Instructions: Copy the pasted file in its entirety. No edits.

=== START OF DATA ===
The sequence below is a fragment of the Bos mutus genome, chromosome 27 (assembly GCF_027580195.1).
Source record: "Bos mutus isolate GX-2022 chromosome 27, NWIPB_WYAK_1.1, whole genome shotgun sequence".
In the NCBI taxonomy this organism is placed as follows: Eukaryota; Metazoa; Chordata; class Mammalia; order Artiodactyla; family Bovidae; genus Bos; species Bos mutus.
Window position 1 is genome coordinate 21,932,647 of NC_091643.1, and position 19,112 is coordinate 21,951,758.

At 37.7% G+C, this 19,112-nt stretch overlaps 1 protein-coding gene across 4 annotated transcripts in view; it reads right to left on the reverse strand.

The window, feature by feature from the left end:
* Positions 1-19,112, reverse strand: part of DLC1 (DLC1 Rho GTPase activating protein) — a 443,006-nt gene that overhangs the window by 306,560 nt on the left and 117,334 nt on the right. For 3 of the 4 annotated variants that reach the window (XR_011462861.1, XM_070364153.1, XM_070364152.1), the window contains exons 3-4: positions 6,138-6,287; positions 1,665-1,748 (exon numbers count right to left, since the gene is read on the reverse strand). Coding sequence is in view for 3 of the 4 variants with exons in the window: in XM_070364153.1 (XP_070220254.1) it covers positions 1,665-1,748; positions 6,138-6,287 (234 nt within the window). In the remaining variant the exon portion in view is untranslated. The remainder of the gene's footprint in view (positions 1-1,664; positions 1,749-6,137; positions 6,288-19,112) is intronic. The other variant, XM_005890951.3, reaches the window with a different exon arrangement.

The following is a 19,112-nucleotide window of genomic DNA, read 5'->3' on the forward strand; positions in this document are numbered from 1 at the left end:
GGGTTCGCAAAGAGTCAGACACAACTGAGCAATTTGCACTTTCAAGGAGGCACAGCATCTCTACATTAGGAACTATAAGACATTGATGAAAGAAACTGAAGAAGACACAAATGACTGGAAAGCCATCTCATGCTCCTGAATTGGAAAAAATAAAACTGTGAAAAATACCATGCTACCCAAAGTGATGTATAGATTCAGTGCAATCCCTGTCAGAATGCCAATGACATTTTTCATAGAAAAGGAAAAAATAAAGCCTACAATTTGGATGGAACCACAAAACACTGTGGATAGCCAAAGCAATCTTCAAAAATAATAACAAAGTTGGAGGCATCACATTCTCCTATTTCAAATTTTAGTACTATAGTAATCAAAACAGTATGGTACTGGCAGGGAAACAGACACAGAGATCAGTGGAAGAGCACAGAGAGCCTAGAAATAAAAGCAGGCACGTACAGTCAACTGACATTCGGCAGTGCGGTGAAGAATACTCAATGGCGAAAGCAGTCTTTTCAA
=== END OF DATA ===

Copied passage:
The sequence below is a fragment of the Bos mutus genome, chromosome 27 (assembly GCF_027580195.1).
Source record: "Bos mutus isolate GX-2022 chromosome 27, NWIPB_WYAK_1.1, whole genome shotgun sequence".
In the NCBI taxonomy this organism is placed as follows: Eukaryota; Metazoa; Chordata; class Mammalia; order Artiodactyla; family Bovidae; genus Bos; species Bos mutus.
Window position 1 is genome coordinate 21,932,647 of NC_091643.1, and position 19,112 is coordinate 21,951,758.

At 37.7% G+C, this 19,112-nt stretch overlaps 1 protein-coding gene across 4 annotated transcripts in view; it reads right to left on the reverse strand.

The window, feature by feature from the left end:
* Positions 1-19,112, reverse strand: part of DLC1 (DLC1 Rho GTPase activating protein) — a 443,006-nt gene that overhangs the window by 306,560 nt on the left and 117,334 nt on the right. For 3 of the 4 annotated variants that reach the window (XR_011462861.1, XM_070364153.1, XM_070364152.1), the window contains exons 3-4: positions 6,138-6,287; positions 1,665-1,748 (exon numbers count right to left, since the gene is read on the reverse strand). Coding sequence is in view for 3 of the 4 variants with exons in the window: in XM_070364153.1 (XP_070220254.1) it covers positions 1,665-1,748; positions 6,138-6,287 (234 nt within the window). In the remaining variant the exon portion in view is untranslated. The remainder of the gene's footprint in view (positions 1-1,664; positions 1,749-6,137; positions 6,288-19,112) is intronic. The other variant, XM_005890951.3, reaches the window with a different exon arrangement.

The following is a 19,112-nucleotide window of genomic DNA, read 5'->3' on the forward strand; positions in this document are numbered from 1 at the left end:
GGGTTCGCAAAGAGTCAGACACAACTGAGCAATTTGCACTTTCAAGGAGGCACAGCATCTCTACATTAGGAACTATAAGACATTGATGAAAGAAACTGAAGAAGACACAAATGACTGGAAAGCCATCTCATGCTCCTGAATTGGAAAAAATAAAACTGTGAAAAATACCATGCTACCCAAAGTGATGTATAGATTCAGTGCAATCCCTGTCAGAATGCCAATGACATTTTTCATAGAAAAGGAAAAAATAAAGCCTACAATTTGGATGGAACCACAAAACACTGTGGATAGCCAAAGCAATCTTCAAAAATAATAACAAAGTTGGAGGCATCACATTCTCCTATTTCAAATTTTAGTACTATAGTAATCAAAACAGTATGGTACTGGCAGGGAAACAGACACAGAGATCAGTGGAAGAGCACAGAGAGCCTAGAAATAAAAGCAGGCACGTACAGTCAACTGACATTCGGCAGTGCGGTGAAGAATACTCAATGGCGAAAGCAGTCTTTTCAA